These employees already know the ins, outs and nuances of the organisation and have a good understanding of the expectations set by the employer. They are also aware of the company culture and what their role entails – if they’re returning to the same role. Even if they are being hired for a different role, the learning curve for rehires is far less than new hires because of their knowledge of the company, making the transition more manageable from the start. Therefore, the rehiring of boomerang employees can be less time consuming and more cost-effective in terms of onboarding processes and training costs.

According to the Financial Times, many boomerangs will return to a company with newfound confidence after learning new skills and gaining new experience, but being able to apply them in a familiar, comfortable setting.

Other boomerang employees may feel more confident dealing with their bosses after leaving and being re-hired. Returning employees will also have a better understanding of how a company works, meaning getting settled in can be a more enjoyable experience when compared to trying to get to grips with a new working culture remotely.

Boomerang employees also provide a window into the strengths and weaknesses of your organization, shedding light on why people are leaving and what’s bringing them back. They also offer a fresh perspective on the organisation they are returning to because they’ve had time away, perhaps even within a competitive organisation, and now bring with them a new outlook on the market and the organisation itself.

Example interview questions for boomerang employees

A boomerang employee interview is a little different than a new-hire interview. Here are some examples of interview questions specifically geared toward boomerang employees.

  • What have you been doing since you left the company?
  • How have you increased your skill set and experience?
  • Are there any unresolved issues with the company or former co-workers?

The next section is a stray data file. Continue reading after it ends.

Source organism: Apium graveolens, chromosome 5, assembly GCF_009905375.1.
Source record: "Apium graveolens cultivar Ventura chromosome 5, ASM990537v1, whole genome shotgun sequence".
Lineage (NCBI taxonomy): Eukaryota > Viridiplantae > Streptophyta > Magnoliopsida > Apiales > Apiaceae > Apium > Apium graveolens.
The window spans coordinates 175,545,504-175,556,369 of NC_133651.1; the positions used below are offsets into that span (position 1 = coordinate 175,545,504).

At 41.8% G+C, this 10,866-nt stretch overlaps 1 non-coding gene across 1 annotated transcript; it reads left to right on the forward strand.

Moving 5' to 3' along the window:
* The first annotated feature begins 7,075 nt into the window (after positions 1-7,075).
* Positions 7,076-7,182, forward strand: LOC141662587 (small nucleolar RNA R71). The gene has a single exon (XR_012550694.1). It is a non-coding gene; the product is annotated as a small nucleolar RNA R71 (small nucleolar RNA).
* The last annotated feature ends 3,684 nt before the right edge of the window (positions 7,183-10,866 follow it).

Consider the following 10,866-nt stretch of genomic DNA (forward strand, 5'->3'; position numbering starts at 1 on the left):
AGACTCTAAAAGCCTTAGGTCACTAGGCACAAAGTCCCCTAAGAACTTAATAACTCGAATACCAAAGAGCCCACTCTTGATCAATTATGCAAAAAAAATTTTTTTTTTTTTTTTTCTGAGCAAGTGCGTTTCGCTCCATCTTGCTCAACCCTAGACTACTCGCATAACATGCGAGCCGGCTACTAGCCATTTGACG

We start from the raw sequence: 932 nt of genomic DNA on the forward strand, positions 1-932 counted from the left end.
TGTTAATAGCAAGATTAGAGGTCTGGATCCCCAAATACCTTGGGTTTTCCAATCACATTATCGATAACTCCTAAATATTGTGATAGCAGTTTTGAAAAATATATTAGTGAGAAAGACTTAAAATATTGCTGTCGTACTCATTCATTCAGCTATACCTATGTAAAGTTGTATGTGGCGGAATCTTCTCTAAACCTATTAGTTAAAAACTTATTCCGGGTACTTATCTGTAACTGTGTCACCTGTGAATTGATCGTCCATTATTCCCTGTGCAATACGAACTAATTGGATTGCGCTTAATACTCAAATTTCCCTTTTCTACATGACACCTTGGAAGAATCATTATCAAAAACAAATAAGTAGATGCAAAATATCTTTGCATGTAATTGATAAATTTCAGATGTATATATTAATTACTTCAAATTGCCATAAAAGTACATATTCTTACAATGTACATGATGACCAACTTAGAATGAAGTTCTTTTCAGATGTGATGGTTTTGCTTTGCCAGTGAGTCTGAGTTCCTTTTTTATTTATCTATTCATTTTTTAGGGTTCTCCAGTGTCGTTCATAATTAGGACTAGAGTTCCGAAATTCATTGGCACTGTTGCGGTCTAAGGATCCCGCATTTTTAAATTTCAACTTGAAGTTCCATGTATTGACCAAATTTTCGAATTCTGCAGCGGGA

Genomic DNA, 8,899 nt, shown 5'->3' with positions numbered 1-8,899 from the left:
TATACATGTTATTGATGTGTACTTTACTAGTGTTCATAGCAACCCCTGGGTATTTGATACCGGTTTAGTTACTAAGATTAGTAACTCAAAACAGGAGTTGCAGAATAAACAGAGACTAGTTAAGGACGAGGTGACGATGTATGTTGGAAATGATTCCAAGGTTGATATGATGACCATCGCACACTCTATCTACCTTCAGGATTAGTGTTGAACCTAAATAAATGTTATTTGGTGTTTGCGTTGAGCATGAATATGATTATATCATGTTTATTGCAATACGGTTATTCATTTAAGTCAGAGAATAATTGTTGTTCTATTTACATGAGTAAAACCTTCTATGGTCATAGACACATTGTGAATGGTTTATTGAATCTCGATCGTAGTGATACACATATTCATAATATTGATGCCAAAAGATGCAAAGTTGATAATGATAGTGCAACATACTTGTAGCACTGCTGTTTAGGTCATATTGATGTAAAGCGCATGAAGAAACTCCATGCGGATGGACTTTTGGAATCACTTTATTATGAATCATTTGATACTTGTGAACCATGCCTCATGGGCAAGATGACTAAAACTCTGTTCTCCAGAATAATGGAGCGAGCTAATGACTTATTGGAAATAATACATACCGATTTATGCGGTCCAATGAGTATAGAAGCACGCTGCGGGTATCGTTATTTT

• Why do you want to come back at this time?

Onboarding

It’s important to onboard the employee, even though it may feel like they already know the organisation, so treat the employee like they are new. It’s a great opportunity to reground them in your employment brand, as well as get them excited about what’s changed.

The employee needs to be clear about what’s different since they left. If the boomerang employee is returning to a significantly different team structure, it’s important for them to understand how they will interact with the new dynamic.

If they are returning to a similar team, it’s important to consider if there are any previous relationships issues that need to be addressed.

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About the author

Donna Chadbone

Donna joined Moorepay in September 2008 and has worked with a range of clients from the engineering, aerospace, manufacturing, service, leisure, education, construction and care industries. During her career Donna has worked on an extensive range of generalist HR activities including recruitment and selection, performance management, disciplinaries, grievances, absence management and flexible working requests. As a field-based HR Consultant Donna provides specialist HR and Employment Law advice, consultancy, project delivery and training services to our clients. She primarily works with HR Managers, line managers and directors to support and guide them through HR best practice and employment law.